Abstract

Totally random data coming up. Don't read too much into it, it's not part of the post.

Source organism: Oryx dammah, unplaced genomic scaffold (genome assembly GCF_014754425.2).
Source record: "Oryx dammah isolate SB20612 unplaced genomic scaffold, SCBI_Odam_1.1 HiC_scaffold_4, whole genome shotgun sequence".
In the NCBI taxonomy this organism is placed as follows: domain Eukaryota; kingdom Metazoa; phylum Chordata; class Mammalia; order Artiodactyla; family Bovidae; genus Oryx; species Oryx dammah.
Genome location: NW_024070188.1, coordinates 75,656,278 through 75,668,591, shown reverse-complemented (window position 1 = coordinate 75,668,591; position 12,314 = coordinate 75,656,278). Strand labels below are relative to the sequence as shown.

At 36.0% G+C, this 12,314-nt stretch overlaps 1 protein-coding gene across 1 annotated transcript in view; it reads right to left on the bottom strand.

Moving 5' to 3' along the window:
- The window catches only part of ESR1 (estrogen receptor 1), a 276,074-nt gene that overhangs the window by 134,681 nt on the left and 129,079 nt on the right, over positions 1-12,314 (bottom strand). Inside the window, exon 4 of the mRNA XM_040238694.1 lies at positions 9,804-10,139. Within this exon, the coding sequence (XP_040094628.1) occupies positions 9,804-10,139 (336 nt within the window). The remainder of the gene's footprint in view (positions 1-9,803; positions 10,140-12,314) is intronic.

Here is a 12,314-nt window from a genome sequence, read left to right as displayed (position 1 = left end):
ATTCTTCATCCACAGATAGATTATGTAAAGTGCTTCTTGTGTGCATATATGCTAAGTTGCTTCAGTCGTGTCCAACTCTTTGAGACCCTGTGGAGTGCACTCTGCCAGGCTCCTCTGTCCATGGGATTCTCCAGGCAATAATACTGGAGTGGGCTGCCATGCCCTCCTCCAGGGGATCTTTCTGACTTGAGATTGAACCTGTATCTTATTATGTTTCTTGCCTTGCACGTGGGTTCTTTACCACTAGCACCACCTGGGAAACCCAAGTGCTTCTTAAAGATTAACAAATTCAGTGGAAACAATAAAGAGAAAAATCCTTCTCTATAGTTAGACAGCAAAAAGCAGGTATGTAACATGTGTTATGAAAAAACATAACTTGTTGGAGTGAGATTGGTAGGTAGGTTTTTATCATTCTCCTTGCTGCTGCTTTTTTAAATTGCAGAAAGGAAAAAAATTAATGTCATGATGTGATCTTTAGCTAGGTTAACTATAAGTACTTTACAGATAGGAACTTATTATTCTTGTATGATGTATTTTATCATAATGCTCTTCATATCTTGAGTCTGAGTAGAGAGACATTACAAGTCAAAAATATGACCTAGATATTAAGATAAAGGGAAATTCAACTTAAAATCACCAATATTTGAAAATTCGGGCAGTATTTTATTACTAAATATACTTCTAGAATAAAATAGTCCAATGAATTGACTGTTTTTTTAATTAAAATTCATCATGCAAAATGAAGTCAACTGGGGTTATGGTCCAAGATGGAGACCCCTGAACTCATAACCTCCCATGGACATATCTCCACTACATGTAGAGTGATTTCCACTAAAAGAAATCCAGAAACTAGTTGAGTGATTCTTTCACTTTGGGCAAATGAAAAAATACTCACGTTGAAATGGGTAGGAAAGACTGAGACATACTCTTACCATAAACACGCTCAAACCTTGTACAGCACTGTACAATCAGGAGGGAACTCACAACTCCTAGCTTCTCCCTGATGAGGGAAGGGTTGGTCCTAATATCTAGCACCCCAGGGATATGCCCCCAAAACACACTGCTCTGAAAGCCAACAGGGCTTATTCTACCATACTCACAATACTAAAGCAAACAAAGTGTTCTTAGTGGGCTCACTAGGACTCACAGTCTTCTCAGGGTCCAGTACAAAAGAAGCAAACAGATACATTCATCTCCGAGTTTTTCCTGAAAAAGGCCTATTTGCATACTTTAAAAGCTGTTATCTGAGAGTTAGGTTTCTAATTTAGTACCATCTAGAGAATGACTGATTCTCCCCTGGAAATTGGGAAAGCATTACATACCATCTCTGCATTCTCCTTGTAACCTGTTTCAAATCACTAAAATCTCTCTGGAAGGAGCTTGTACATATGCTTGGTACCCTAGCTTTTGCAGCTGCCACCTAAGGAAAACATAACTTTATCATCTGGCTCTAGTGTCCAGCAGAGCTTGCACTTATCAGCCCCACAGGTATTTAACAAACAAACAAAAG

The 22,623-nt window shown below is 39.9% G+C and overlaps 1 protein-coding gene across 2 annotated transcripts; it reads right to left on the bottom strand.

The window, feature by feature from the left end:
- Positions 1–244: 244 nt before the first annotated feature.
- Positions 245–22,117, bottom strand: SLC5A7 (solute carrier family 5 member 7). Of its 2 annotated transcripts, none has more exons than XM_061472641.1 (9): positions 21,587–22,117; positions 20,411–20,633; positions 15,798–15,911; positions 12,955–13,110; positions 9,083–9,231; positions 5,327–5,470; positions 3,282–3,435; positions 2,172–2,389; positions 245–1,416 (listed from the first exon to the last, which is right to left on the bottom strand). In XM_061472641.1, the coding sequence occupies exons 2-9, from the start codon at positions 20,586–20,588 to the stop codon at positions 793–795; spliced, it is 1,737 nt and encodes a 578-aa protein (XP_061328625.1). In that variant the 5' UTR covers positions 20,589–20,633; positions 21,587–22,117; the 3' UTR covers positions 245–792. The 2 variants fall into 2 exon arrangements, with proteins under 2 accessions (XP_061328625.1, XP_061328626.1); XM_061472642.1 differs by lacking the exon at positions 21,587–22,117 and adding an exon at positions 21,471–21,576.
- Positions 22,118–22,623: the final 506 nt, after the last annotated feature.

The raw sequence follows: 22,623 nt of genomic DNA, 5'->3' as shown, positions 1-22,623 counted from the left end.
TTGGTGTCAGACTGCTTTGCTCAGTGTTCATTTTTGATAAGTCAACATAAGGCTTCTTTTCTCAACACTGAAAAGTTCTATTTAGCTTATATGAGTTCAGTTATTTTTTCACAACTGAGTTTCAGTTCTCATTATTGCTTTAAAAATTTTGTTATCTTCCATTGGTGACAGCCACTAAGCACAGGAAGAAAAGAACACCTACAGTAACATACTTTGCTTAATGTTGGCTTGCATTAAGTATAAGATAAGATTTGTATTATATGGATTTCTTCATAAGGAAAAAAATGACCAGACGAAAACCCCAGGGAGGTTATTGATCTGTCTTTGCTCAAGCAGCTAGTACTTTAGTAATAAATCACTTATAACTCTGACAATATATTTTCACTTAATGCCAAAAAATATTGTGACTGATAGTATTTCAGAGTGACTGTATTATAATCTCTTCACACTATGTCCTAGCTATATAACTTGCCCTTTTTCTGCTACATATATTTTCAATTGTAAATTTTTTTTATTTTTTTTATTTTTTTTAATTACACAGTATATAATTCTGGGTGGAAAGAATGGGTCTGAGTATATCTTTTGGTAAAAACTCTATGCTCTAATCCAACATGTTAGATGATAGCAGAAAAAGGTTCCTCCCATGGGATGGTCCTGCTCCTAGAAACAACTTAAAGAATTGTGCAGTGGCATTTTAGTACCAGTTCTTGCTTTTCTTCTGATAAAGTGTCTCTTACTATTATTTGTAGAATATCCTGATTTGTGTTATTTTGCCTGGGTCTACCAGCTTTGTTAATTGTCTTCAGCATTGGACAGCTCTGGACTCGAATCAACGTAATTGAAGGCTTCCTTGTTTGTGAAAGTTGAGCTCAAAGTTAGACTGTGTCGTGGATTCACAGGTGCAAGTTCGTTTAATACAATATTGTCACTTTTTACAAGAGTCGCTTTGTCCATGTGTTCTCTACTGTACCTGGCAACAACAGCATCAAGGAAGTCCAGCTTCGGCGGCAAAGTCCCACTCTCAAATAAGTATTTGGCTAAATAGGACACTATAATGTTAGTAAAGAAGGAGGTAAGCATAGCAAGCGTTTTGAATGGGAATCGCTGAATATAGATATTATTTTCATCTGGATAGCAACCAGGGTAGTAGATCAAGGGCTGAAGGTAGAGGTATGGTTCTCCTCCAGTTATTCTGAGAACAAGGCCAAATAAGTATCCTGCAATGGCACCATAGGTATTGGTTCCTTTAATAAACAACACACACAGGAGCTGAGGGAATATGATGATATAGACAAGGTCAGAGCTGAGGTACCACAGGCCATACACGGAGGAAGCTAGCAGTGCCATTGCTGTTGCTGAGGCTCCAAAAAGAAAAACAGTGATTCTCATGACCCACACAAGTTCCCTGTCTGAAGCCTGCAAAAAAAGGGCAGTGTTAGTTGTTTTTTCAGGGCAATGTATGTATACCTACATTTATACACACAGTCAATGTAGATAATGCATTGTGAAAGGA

The proto-oncogene c-fos has been implicated in the modulation of various cell functions. We have found that thrombin, a pleiotropic activator of endothelial cells, induced c-fos mRNA in human umbilical vein endothelial cells (HEC). This effect was dose-related (0.05 to 1.0 U/mL) and transient (maximal after 1 hour and negligible within 4 hours). Since thrombin activates phosphoinositide (PI) turnover through a pertussis toxin (PT)-sensitive guanosine triphosphate-binding regulatory protein(s) (G-protein) with subsequent stimulation of protein kinase C (PKC) and Ca2+ movements, we investigated whether these intracellular pathways are also responsible for c-fos induction. PT inhibited thrombin's effect on c-fos expression, but had no effect on c-fos expression by phorbol myristate acetate (PMA). Down regulation of PKC by prolonged exposure to PMA had no effect on thrombin and ionomycin stimulation of c-fos, but inhibited PMA activation of this gene. Quenching of the Ca1(2+) increase in response to quin2 loading in the absence of external Ca2+ suppressed thrombin activity on c-fos transcription. Under the same conditions PMA activity was not inhibited or only partially inhibited. Interleukin-1 beta (IL-1 beta) and basic fibroblast growth factor (bFGF) stimulation of c-fos mRNA level were not inhibited by quin2; on the contrary, ionomycin effect was blocked by this agent. These results indicate that thrombin-induced c-fos expression in HEC does not require a fully active PKC but is dependent on normal intracellular Ca2+ availability.

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